Annabel Garcia Torres
Producer and host of Latinx On The Rise
Tell us about your career and when did you start your podcast Latinx on the Rise?
I was studying broadcast journalism around the same time my mother fell very ill. School was getting more and more expensive not just financially but emotionally. In my junior year I left school to take care of her. I took a part-time job teaching English as a Second Language, ESL, to adult Spanish speakers.
My mother passed away 7 months after I left school and I would continue teaching ESL for the next four years. At first I found comfort in so many women my mother’s age who would give me advice and guidance, even though I was the teacher. I worked on a pilot program for the MacArthur Foundation. I interviewed students as a part of testing to gage their English development.
I heard so many stories about success, struggle and tenacity that I felt they needed to be shared. It was then that Latinx On The Rise was born as an idea. It wasn’t until years later I went for it and started the podcast.
What is your most compelling story from one of your interviews ?
Season 2: Episode 7: Titled “Looking for Freedom on Independence Day- A border Crisis”
Focused completely on family separations which had just started happening. I interviewed Carolina Rubio-MacWright an immigration lawyer who was planning on and later went down to the border to help bring legal aid to women in detention centers. Immigration is something I’m very passionate about and it was such a learning experience for me to hear the legal complexities from her point of view.
Who would you love to interview and why?
I have always been nosy! Even to this day I am like a 4 year old asking, “but why?” I’m also naturally a chatterbox and curious. I love talking to people and getting to know them.
What social stigma does society need to get over regarding latinx in the US?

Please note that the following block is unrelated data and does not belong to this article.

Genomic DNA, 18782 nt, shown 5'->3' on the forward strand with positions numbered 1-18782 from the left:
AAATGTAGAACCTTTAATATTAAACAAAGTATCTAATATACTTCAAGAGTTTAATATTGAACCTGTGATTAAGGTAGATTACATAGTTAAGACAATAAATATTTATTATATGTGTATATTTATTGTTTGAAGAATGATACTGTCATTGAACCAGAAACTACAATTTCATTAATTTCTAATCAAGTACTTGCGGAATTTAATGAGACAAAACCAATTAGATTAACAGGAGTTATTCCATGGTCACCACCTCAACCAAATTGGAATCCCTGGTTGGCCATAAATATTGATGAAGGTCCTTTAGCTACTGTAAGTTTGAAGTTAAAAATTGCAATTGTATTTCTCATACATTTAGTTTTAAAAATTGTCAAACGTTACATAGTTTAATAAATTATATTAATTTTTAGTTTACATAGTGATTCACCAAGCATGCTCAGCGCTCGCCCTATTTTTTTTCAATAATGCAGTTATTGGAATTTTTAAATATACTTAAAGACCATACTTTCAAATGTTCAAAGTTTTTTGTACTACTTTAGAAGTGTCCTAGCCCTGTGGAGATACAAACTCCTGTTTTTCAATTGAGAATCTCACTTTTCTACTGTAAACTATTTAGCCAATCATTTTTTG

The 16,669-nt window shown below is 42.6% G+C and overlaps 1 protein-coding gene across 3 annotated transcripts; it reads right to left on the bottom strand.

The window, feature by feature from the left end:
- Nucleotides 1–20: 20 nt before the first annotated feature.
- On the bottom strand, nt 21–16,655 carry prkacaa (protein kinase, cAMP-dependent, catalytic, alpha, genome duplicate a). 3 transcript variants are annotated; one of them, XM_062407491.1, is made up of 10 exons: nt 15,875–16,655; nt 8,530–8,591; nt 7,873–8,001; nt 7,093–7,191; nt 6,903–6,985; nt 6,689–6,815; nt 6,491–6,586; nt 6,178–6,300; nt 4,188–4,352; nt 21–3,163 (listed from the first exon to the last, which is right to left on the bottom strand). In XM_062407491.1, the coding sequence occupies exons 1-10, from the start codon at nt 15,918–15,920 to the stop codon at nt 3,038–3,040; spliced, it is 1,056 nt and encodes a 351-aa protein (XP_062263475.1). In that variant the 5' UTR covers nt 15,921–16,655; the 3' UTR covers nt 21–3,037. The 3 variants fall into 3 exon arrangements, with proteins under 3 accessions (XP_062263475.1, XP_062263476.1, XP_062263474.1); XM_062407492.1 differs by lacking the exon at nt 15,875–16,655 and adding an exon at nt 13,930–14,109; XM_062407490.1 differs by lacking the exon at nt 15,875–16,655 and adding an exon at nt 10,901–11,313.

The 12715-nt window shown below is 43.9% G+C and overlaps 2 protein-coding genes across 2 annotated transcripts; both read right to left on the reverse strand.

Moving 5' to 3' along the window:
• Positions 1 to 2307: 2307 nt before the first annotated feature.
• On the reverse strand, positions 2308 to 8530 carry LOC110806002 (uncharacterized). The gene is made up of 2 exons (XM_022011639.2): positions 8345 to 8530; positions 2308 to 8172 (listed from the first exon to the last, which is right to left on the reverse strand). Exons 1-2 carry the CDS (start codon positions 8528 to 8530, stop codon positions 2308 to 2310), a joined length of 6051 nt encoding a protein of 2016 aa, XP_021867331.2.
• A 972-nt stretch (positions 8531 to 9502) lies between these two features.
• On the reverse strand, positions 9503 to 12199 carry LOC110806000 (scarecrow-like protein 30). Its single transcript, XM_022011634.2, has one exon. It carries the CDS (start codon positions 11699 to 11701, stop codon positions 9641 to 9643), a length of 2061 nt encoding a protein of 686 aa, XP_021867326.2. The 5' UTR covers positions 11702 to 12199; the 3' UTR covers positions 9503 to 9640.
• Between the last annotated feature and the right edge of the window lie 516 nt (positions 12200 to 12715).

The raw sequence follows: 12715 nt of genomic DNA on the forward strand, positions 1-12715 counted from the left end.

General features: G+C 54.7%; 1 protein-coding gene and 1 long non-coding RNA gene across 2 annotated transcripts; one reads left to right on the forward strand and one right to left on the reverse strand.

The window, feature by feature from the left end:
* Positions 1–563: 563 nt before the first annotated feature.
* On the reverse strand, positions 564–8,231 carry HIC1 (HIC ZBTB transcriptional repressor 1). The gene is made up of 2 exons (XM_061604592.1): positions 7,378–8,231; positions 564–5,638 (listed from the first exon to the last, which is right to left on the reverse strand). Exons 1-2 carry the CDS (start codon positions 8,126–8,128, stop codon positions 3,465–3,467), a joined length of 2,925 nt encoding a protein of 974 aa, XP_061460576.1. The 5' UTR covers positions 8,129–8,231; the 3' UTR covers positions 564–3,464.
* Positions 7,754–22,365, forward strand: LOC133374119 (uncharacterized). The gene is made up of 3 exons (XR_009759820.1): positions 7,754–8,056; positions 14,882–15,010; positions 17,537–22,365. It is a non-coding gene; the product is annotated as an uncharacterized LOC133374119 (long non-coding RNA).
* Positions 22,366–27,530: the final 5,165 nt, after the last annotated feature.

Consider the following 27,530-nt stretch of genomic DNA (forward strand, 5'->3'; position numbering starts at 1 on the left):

That we don’t follow the law when it comes to immigration. I’m boils my blood because immigration laws are only 50 years old and they’re still out of date. There are many layers as to why people are seeking asylum and we have laws protecting that asylum. However, we have an administration completely against immigration period. It makes mothers who love their children and are willing to risk their lives for hope of a better life seem irresponsible.
The fact that we are using words like detention centers instead of concentration camps drives me crazy. Everything is how you spin it and the going ons at the border are made to seem like thousands of loving mothers and fathers are being neglectful by bringing their children here. When in reality our government has the power to process these families and give them asylum but they don’t. These detention centers aren’t afterschool holdings for naughty children. They’re concentration camps where children are dying, committing suicide, being molested and worse.
What does sisterhood mean to you?
Sisterhood means support. Not blind support but the kind of support that corrects you if you’re wrong and gives you the opportunity to change and grow. I come from a very female dominated family so I’ve always felt really comfortable around women. We naturally want to help and support each other. However, sometimes outside voices tell us we should be competing, that’s just nonsense. Our natural instinct is to support each other.
What's your personal mantra?
“Everyone is on their own path.”
With the Podcast industry booming, What would be your advice for women who are
building careers in your industry?
Don’t worry about being perfect or finding your voice right away, there is time for that later. If you’re passionate about a topic it will transcend and the audience will come.
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